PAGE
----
The Latest: Experts remove biological samples from Dali
By HERNAN MUNOZ and ARITZ PARRA
Jul. 20, 2017
FIGUERES, Spain (AP) — The Latest on the exhumation of Salvador Dali (all times local):
Catalonia's High Court says forensic experts have successfully removed biological samples from Salvador Dali's body 27 years after it was embalmed and interred in a museum dedicated to the painter's memory.
The court's statement didn't say which parts of Dali's remains provided the samples. The Justice department for the northeastern Spanish region had previously announced plans to extract four teeth, nails and the marrow of a long bone.
Dali died in 1989 and was buried in Figueres, the town where he was born 84 years earlier. Last month, a Madrid judge ruled that the artist's remains should be exhumed to settle a paternity lawsuit brought by Pilar Abel, a 61 year-old tarot card reader.
On Thursday, technicians started by removing a heavy stone slab that gave access to the crypt with Dali's tomb. A small committee of five people oversaw the opening of the coffin and the removal of biological samples for genetic study. This process took one hour and 20 minutes, officials said.
The samples will now travel to a forensic lab in Madrid, where an analysis could take weeks.
The Spanish woman who claims to be Salvador Dali's daughter is relieved but nervous as forensic experts remove the artists' body from a crypt where it laid for 27 years, her lawyer says.
Enrique Blanquez says that Pilar Abel "is nervous and hopeful" as the DNA test ordered by a judge should allow "99 percent of chances of knowing the truth."
"These tests will be a relief for her because all doubts will disappear," the attorney told reporters.
Abel, who for a while made her living by reading tarot cards on local television, was born 61 years ago in Girona. The city is close to Figueres, the birthplace of Dali and where his body is interred.
She has prompted the exhumation because she wants legal proof that the artist was her biological father after an alleged affair between her mother and Dali.
If proved right, she could claim one fourth of the painter's estate which is now in the hands of a public foundation, Blanquez said.
During a press conference this week, Abel explained how her mother and grandmother told the family secret when Abel was still young. Years later, she confronted the mother by asking: "Is Dali really my father? Because he was a little bit ugly."
"Well, he had a certain thing about him,"Abel says that her mother replied. "Yes, he is your father."
A court spokeswoman says that forensic experts have opened Salvador Dali's coffin to obtain DNA samples that could help settle a paternity lawsuit.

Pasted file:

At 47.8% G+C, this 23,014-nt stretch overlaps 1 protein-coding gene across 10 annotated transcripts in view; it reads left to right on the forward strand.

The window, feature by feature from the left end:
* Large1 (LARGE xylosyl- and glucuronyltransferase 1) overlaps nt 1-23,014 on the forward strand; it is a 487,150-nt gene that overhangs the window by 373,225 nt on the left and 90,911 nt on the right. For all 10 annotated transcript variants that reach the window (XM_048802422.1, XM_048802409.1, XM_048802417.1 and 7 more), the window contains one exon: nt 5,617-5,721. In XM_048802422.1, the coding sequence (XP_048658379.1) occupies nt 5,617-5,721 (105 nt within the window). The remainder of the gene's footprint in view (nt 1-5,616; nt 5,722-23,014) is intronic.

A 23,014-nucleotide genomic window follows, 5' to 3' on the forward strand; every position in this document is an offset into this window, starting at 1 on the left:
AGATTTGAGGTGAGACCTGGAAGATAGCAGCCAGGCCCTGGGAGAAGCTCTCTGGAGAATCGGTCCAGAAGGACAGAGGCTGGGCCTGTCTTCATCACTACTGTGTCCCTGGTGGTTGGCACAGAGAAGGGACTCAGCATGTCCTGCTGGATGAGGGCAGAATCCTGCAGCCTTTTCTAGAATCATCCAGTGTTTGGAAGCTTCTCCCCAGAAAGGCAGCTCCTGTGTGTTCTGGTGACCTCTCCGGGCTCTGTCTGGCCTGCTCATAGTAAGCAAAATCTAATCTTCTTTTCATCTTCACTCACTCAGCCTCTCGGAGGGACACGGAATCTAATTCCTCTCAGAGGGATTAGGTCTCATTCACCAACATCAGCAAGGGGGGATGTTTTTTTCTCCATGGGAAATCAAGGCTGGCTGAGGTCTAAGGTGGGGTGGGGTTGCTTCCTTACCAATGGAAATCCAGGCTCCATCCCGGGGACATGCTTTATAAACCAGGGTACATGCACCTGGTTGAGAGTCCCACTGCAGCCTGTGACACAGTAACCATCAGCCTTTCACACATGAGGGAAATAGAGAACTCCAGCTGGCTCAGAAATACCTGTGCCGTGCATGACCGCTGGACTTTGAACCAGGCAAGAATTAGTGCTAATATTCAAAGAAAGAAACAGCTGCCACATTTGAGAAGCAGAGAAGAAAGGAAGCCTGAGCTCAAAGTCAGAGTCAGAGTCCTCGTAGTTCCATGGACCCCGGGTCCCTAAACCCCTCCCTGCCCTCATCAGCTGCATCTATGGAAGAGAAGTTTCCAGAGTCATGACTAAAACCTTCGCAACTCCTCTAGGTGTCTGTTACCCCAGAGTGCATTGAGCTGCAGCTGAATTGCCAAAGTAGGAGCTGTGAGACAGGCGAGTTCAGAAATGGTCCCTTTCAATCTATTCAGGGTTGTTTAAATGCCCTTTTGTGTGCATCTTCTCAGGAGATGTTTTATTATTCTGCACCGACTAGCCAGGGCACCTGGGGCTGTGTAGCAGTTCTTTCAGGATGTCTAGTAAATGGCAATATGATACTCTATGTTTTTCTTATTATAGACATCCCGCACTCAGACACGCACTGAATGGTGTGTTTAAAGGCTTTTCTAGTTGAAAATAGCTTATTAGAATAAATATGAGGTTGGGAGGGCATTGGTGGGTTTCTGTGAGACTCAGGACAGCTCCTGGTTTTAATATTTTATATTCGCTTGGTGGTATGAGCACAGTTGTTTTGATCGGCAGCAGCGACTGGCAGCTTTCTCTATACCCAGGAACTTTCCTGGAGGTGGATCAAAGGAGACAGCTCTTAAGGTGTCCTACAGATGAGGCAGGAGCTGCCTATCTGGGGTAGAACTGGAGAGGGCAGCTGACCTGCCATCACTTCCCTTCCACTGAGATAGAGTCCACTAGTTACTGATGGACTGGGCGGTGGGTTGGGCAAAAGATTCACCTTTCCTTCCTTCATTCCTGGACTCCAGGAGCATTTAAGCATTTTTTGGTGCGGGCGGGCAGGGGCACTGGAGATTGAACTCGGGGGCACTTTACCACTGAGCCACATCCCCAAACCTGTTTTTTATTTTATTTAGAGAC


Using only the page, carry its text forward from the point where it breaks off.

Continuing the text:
The coffin was opened half an hour after it was lifted from the crypt where Dali's remains have been for the past 27 years, the official with the court administration in northeastern Spain's Catalonia said in an emailed statement. She made the comments anonymously in line with internal rules.
A committee of judges, corners and technicians immediately started working to obtain biological samples that could shed light on whether a 61-year-old tarot card reader, Pilar Abel, is, as she claims, Dali's daughter.
Only five people are handling this part of the process, the official said, in order to reduce the risk of contaminating the DNA samples.
A forensic team has entered the Salvador Dali museum in northeastern Spain where the surrealist artist's remains are due to be exhumed to settle a paternity claim brought by a 61- year-old woman.
Tarot card reader Pilar Abel says her mother had an affair with Dali while working as a domestic helper in the northeastern Spanish town of Figueres. A judge granted the exhumation last month to conduct a DNA test.
Four people carrying a coffin entered the Dali Theater Museum on Thursday, one hour after doors closed to visitors.
Technicians need to install a pulley system on scaffolding in order to lift a 1.5-ton stone slab that covers the crypt where painter's embalmed body was interred 27 years ago.
A marquee will also be installed under the museum's glass dome to prevent any photography or video of the process, even from drones.
Salvador Dali's eccentric artistic and personal biography is taking yet another bizarre turn with the exhumation of his embalmed remains in order to find genetic samples that could settle whether one of the founding figures of surrealism fathered a girl.
Pilar Abel, a 61-year-old tarot card reader, claims that her mother had an affair with Dali while working as a domestic helper in the northeastern Spanish town of Figueres, where the artist was born and had moved back to with his Russian wife Gala.
After two decades of court battles, a Madrid judge last month granted Abel a DNA test to find out whether her allegations are true. The exhumation begins Thursday night.
Abel says a desire to honor her mother's memory, and not money, were motivating her paternity lawsuit.
AP correspondent Aritz Parra contributed from Madrid